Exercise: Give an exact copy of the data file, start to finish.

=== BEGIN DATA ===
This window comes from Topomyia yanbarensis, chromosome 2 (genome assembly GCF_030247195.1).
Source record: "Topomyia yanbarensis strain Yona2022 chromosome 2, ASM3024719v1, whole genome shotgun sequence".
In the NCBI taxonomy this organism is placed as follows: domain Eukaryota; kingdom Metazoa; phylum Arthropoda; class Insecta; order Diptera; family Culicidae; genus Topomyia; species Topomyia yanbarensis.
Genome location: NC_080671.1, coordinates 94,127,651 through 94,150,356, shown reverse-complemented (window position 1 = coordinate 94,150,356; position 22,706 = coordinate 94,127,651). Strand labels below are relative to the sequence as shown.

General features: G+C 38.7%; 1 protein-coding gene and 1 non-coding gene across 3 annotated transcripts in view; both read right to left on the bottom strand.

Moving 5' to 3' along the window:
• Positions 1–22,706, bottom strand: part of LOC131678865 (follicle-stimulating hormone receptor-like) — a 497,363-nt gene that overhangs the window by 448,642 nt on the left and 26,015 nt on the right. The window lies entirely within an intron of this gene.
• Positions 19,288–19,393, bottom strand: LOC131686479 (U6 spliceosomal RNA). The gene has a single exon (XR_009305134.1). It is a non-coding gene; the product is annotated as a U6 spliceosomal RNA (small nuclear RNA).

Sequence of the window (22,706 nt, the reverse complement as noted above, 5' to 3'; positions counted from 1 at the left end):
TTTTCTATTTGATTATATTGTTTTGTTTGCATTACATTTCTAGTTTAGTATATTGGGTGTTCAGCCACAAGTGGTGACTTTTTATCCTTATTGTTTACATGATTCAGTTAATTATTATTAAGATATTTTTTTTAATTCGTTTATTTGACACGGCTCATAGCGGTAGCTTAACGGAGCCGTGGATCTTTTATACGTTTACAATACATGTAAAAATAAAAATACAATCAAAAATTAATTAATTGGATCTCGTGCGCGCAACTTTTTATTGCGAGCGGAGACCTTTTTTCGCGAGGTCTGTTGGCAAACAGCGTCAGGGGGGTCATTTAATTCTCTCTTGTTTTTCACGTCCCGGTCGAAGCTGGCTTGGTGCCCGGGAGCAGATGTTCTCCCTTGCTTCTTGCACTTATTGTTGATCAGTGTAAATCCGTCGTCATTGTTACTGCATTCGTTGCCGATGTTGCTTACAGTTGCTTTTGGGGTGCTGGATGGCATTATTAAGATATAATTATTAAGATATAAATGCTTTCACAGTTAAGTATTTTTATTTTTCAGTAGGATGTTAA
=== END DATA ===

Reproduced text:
This window comes from Topomyia yanbarensis, chromosome 2 (genome assembly GCF_030247195.1).
Source record: "Topomyia yanbarensis strain Yona2022 chromosome 2, ASM3024719v1, whole genome shotgun sequence".
In the NCBI taxonomy this organism is placed as follows: domain Eukaryota; kingdom Metazoa; phylum Arthropoda; class Insecta; order Diptera; family Culicidae; genus Topomyia; species Topomyia yanbarensis.
Genome location: NC_080671.1, coordinates 94,127,651 through 94,150,356, shown reverse-complemented (window position 1 = coordinate 94,150,356; position 22,706 = coordinate 94,127,651). Strand labels below are relative to the sequence as shown.

General features: G+C 38.7%; 1 protein-coding gene and 1 non-coding gene across 3 annotated transcripts in view; both read right to left on the bottom strand.

Moving 5' to 3' along the window:
• Positions 1–22,706, bottom strand: part of LOC131678865 (follicle-stimulating hormone receptor-like) — a 497,363-nt gene that overhangs the window by 448,642 nt on the left and 26,015 nt on the right. The window lies entirely within an intron of this gene.
• Positions 19,288–19,393, bottom strand: LOC131686479 (U6 spliceosomal RNA). The gene has a single exon (XR_009305134.1). It is a non-coding gene; the product is annotated as a U6 spliceosomal RNA (small nuclear RNA).

Sequence of the window (22,706 nt, the reverse complement as noted above, 5' to 3'; positions counted from 1 at the left end):
TTTTCTATTTGATTATATTGTTTTGTTTGCATTACATTTCTAGTTTAGTATATTGGGTGTTCAGCCACAAGTGGTGACTTTTTATCCTTATTGTTTACATGATTCAGTTAATTATTATTAAGATATTTTTTTTAATTCGTTTATTTGACACGGCTCATAGCGGTAGCTTAACGGAGCCGTGGATCTTTTATACGTTTACAATACATGTAAAAATAAAAATACAATCAAAAATTAATTAATTGGATCTCGTGCGCGCAACTTTTTATTGCGAGCGGAGACCTTTTTTCGCGAGGTCTGTTGGCAAACAGCGTCAGGGGGGTCATTTAATTCTCTCTTGTTTTTCACGTCCCGGTCGAAGCTGGCTTGGTGCCCGGGAGCAGATGTTCTCCCTTGCTTCTTGCACTTATTGTTGATCAGTGTAAATCCGTCGTCATTGTTACTGCATTCGTTGCCGATGTTGCTTACAGTTGCTTTTGGGGTGCTGGATGGCATTATTAAGATATAATTATTAAGATATAAATGCTTTCACAGTTAAGTATTTTTATTTTTCAGTAGGATGTTAA